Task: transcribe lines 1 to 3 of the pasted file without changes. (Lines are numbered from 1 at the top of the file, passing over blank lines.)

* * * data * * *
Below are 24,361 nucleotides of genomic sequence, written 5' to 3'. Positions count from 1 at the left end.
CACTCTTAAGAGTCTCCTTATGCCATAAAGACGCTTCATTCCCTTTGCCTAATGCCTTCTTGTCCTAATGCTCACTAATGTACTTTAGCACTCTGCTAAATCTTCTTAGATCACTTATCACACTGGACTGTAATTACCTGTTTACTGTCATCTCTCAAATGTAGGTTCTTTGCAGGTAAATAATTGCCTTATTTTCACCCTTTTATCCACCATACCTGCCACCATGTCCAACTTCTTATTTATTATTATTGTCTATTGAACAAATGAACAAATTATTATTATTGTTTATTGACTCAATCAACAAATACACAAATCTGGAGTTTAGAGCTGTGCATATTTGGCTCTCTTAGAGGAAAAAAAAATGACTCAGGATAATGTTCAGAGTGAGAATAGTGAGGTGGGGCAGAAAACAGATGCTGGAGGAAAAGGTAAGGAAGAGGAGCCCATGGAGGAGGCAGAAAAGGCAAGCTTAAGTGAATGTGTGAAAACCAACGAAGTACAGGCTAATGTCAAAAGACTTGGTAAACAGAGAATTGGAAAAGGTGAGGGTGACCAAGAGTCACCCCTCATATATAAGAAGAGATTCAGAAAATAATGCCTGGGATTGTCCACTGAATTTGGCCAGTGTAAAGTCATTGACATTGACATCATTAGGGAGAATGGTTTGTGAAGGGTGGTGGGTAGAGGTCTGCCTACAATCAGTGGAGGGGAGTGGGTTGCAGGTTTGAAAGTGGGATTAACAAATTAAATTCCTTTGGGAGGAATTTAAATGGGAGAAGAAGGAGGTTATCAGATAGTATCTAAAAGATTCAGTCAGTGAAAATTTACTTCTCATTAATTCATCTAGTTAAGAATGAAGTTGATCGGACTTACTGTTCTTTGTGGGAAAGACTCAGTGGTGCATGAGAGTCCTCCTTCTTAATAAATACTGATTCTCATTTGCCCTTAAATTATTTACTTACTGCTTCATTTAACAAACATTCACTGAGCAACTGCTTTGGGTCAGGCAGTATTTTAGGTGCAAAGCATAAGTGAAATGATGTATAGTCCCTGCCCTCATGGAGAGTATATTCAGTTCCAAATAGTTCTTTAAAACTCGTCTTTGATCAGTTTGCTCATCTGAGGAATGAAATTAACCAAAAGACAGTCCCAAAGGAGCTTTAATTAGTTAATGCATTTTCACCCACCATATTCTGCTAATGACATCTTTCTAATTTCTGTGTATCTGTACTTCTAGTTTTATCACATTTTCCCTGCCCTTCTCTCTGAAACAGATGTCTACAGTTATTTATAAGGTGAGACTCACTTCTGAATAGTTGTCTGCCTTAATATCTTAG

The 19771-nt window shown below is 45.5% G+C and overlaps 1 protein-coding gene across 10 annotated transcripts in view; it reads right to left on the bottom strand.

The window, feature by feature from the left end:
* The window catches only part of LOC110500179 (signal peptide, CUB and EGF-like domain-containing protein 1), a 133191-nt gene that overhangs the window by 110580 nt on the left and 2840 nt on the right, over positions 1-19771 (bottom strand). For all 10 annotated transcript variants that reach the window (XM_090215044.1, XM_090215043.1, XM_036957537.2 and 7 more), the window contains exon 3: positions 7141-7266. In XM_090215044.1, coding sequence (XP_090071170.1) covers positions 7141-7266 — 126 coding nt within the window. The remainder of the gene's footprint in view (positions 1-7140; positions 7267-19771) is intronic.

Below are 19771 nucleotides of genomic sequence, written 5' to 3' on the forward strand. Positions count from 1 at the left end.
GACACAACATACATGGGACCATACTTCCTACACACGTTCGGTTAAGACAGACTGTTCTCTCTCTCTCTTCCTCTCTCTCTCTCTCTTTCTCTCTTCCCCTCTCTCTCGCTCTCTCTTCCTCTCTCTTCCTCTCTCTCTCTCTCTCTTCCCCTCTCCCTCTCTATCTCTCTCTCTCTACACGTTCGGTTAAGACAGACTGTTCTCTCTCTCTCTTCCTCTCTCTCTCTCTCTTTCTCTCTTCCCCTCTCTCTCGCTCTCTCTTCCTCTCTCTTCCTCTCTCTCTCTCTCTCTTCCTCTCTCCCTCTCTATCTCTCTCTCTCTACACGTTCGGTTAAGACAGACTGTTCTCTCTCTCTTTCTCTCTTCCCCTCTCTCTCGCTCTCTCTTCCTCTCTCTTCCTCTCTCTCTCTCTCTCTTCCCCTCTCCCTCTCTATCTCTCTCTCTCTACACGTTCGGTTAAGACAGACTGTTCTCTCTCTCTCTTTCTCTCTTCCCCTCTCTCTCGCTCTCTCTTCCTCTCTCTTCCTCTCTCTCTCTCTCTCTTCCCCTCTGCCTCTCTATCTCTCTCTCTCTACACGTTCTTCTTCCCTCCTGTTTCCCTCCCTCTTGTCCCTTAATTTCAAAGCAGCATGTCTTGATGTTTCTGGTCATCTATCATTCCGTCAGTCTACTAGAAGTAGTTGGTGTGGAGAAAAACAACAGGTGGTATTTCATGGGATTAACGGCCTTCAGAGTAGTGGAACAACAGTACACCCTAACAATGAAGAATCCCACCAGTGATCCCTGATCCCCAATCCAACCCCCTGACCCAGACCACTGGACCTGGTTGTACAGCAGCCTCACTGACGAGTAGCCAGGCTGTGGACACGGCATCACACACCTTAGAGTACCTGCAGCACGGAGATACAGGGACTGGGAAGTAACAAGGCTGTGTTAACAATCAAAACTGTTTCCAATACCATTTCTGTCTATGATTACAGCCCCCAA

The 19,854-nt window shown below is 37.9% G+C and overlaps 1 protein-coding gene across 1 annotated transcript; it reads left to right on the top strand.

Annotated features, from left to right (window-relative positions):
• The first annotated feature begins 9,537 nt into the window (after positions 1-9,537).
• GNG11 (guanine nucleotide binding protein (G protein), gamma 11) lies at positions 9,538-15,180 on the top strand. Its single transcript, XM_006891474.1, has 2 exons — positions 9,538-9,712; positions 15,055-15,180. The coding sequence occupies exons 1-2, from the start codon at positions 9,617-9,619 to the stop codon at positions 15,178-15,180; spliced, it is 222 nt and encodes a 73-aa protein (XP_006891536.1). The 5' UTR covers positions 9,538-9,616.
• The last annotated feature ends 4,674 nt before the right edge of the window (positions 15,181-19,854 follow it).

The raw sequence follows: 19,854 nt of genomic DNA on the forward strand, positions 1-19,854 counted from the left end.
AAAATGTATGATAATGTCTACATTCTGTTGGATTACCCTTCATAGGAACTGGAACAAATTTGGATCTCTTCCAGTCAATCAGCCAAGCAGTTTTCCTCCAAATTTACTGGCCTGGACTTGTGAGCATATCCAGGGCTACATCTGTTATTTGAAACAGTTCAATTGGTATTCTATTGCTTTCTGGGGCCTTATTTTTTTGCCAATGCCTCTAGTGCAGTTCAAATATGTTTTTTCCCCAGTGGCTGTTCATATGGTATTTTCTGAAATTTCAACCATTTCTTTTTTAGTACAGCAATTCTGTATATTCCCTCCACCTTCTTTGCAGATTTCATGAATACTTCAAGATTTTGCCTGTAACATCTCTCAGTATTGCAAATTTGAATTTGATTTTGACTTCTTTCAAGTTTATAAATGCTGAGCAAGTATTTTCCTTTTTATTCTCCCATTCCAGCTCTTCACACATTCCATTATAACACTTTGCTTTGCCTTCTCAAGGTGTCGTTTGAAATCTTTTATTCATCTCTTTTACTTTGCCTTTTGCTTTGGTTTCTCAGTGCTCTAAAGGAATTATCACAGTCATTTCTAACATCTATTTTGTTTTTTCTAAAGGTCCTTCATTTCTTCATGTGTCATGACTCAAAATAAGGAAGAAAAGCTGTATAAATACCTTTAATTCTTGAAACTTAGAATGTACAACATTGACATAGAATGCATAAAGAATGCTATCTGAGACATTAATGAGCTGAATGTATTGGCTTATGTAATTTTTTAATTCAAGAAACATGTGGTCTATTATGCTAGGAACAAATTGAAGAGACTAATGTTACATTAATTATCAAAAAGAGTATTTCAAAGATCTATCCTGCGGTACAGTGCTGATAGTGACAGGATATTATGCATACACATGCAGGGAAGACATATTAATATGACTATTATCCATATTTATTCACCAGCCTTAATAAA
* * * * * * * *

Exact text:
Below are 24,361 nucleotides of genomic sequence, written 5' to 3'. Positions count from 1 at the left end.
CACTCTTAAGAGTCTCCTTATGCCATAAAGACGCTTCATTCCCTTTGCCTAATGCCTTCTTGTCCTAATGCTCACTAATGTACTTTAGCACTCTGCTAAATCTTCTTAGATCACTTATCACACTGGACTGTAATTACCTGTTTACTGTCATCTCTCAAATGTAGGTTCTTTGCAGGTAAATAATTGCCTTATTTTCACCCTTTTATCCACCATACCTGCCACCATGTCCAACTTCTTATTTATTATTATTGTCTATTGAACAAATGAACAAATTATTATTATTGTTTATTGACTCAATCAACAAATACACAAATCTGGAGTTTAGAGCTGTGCATATTTGGCTCTCTTAGAGGAAAAAAAAATGACTCAGGATAATGTTCAGAGTGAGAATAGTGAGGTGGGGCAGAAAACAGATGCTGGAGGAAAAGGTAAGGAAGAGGAGCCCATGGAGGAGGCAGAAAAGGCAAGCTTAAGTGAATGTGTGAAAACCAACGAAGTACAGGCTAATGTCAAAAGACTTGGTAAACAGAGAATTGGAAAAGGTGAGGGTGACCAAGAGTCACCCCTCATATATAAGAAGAGATTCAGAAAATAATGCCTGGGATTGTCCACTGAATTTGGCCAGTGTAAAGTCATTGACATTGACATCATTAGGGAGAATGGTTTGTGAAGGGTGGTGGGTAGAGGTCTGCCTACAATCAGTGGAGGGGAGTGGGTTGCAGGTTTGAAAGTGGGATTAACAAATTAAATTCCTTTGGGAGGAATTTAAATGGGAGAAGAAGGAGGTTATCAGATAGTATCTAAAAGATTCAGTCAGTGAAAATTTACTTCTCATTAATTCATCTAGTTAAGAATGAAGTTGATCGGACTTACTGTTCTTTGTGGGAAAGACTCAGTGGTGCATGAGAGTCCTCCTTCTTAATAAATACTGATTCTCATTTGCCCTTAAATTATTTACTTACTGCTTCATTTAACAAACATTCACTGAGCAACTGCTTTGGGTCAGGCAGTATTTTAGGTGCAAAGCATAAGTGAAATGATGTATAGTCCCTGCCCTCATGGAGAGTATATTCAGTTCCAAATAGTTCTTTAAAACTCGTCTTTGATCAGTTTGCTCATCTGAGGAATGAAATTAACCAAAAGACAGTCCCAAAGGAGCTTTAATTAGTTAATGCATTTTCACCCACCATATTCTGCTAATGACATCTTTCTAATTTCTGTGTATCTGTACTTCTAGTTTTATCACATTTTCCCTGCCCTTCTCTCTGAAACAGATGTCTACAGTTATTTATAAGGTGAGACTCACTTCTGAATAGTTGTCTGCCTTAATATCTTAG

The 19771-nt window shown below is 45.5% G+C and overlaps 1 protein-coding gene across 10 annotated transcripts in view; it reads right to left on the bottom strand.